From 14 December 2021, all entities that hold Deductible Gift Recipient (DGR) endorsement must be registered as charities with the ACNC.

This applies to 11 DGR categories, including all school building funds, necessitous circumstances funds, and organisations listed on the Register of Cultural Organisations (ROCO) and the Register of Environmental Organisations (REO).

There are exemptions, though.

The following do not need to apply for registration with the ACNC:

Read more about the new requirements and the exemptions.

The ATO has extensions available for certain entities. If you think your entity may need extra time, it is a good idea to apply for registration with the ACNC early and check if the entity is eligible for an extension from the ATO.

Click on the heading below that best applies to your entity for information about what you should do.

Already registered with the ACNC or has an application in progress

You do not need to do anything.

For a charity already registered with the ACNC, we recommend reviewing its ongoing entitlement to registration by completing our self-assessment tool.

For an entity with an application in progress, it is important to know that assessing an application can take extra time if it is complex, if we need more information to clarify certain details, or if significant changes are needed.

If you think your entity may need extra time, it is a good idea to apply for an extension from the ATO.

You must submit an application to register the entity as a charity if it wants to keep its DGR endorsement.

Before you submit an application, make sure you have considered the reasons your entity had its application refused or registration revoked in the past and have addressed them.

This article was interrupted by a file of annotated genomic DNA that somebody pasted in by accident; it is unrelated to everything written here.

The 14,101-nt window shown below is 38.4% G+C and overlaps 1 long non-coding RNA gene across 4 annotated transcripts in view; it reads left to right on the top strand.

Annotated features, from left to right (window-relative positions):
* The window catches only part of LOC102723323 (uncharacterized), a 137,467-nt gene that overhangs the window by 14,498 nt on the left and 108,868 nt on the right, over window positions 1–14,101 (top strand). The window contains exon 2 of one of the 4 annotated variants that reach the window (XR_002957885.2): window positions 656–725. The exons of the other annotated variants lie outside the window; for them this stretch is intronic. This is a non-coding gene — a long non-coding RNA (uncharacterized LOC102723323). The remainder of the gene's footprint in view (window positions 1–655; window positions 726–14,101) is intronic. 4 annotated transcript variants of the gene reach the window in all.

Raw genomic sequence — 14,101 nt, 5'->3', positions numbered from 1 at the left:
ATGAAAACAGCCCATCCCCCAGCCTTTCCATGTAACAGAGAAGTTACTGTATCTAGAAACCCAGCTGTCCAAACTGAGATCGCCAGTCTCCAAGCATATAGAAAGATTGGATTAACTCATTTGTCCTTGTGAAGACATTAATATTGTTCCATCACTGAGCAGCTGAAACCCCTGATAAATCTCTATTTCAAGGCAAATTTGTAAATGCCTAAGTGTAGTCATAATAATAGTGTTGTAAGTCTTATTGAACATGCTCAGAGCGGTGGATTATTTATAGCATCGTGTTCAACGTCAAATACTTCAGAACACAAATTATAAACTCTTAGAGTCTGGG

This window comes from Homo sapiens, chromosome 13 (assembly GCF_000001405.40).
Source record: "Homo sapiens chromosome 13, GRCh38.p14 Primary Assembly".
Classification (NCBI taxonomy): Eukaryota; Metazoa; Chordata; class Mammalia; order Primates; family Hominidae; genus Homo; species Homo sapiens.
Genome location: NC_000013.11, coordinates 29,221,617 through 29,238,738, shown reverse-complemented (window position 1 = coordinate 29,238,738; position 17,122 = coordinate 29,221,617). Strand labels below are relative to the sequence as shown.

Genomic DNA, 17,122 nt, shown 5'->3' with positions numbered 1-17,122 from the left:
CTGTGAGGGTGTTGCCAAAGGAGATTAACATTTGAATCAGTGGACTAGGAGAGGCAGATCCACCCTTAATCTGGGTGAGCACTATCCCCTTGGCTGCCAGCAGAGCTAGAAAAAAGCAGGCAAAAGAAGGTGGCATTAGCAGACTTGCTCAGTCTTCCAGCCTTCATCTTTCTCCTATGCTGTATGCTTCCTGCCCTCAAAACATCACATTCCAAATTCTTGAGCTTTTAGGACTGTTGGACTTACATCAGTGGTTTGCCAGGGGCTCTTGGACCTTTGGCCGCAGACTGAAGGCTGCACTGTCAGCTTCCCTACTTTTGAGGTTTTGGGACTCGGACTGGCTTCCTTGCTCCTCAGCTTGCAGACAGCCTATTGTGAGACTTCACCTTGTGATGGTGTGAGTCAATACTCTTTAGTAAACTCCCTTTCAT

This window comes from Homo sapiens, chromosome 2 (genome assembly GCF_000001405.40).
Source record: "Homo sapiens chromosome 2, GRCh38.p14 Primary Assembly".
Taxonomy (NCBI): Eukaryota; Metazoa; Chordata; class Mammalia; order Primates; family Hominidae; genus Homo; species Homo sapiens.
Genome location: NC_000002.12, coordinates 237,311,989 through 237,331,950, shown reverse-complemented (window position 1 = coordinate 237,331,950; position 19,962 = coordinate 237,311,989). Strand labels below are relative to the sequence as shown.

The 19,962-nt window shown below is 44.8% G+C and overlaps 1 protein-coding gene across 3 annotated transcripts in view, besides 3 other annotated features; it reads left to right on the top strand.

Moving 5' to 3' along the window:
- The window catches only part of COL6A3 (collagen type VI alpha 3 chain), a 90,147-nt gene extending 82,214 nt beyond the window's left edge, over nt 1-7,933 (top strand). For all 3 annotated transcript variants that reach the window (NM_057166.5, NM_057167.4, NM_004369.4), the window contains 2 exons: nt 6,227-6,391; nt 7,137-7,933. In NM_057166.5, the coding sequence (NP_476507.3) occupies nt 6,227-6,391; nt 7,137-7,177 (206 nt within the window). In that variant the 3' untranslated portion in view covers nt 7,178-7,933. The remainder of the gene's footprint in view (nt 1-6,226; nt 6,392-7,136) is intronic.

We strongly recommend taking steps to register with the ACNC well before 14 December 2022.

You must submit an application to register the entity as a charity if it wants to keep its DGR endorsement.

Before applying, it is important to understand the eligibility requirements for registration as a charity and the ongoing obligations that a charity has to the ACNC.

Take the time to review the entity’s governing document and activities to ensure it is eligible.

To be eligible, a charity must:

  • be not-for-profit
  • have solely charitable purposes for the public benefit
  • not have any disqualifying purposes, and
  • not be an individual, political party or government entity.

A charity’s governing document must set out that it is not for profit and must contain charitable objects. If the organisation does not have charitable objects, consider looking at the ACNC’s sample objects for specific purposes.

To be eligible, any private benefit that a charity confers must be ancillary to, and in furtherance of, its charitable purpose. Entities that have a focus on professional development (such as some cultural organisations that provide career development for artists, for example) may not meet the requirement of being solely charitable and for the public benefit.

It is often a good idea to get independent advice about eligibility for registration before applying. You can also use our charity self-assessment tool for an indication of an entity’s eligibility.

It is important to know that assessing an application can take extra time if it is complex, if we need more information to clarify certain details, or if significant changes are needed.

If you think your entity may need extra time, it is a good idea to apply for registration early and apply for an extension from the ATO.

You do not need to do anything.

An entity specifically listed as a DGR in the Income Tax Assessment Act 1997 is exempt from having to apply for registration as a charity.

The ACNC does not keep a record of entities listed as DGRs in the Income Tax Assessment Act 1997. They are listed under their DGR categories in the Act at Subdivision 30‑B – Tables of recipients for deductible gifts.